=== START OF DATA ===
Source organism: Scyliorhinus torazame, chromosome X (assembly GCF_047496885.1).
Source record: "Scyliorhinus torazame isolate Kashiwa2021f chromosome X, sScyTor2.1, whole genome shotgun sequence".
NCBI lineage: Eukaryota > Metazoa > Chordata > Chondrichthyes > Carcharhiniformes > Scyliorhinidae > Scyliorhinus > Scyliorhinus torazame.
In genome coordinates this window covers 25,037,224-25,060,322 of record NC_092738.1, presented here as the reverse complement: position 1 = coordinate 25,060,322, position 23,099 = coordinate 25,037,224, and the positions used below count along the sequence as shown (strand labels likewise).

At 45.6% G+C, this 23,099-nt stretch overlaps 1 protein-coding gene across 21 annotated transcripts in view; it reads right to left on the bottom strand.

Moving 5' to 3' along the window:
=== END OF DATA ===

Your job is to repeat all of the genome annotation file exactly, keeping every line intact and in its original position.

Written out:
Source organism: Scyliorhinus torazame, chromosome X (assembly GCF_047496885.1).
Source record: "Scyliorhinus torazame isolate Kashiwa2021f chromosome X, sScyTor2.1, whole genome shotgun sequence".
NCBI lineage: Eukaryota > Metazoa > Chordata > Chondrichthyes > Carcharhiniformes > Scyliorhinidae > Scyliorhinus > Scyliorhinus torazame.
In genome coordinates this window covers 25,037,224-25,060,322 of record NC_092738.1, presented here as the reverse complement: position 1 = coordinate 25,060,322, position 23,099 = coordinate 25,037,224, and the positions used below count along the sequence as shown (strand labels likewise).

At 45.6% G+C, this 23,099-nt stretch overlaps 1 protein-coding gene across 21 annotated transcripts in view; it reads right to left on the bottom strand.

Moving 5' to 3' along the window: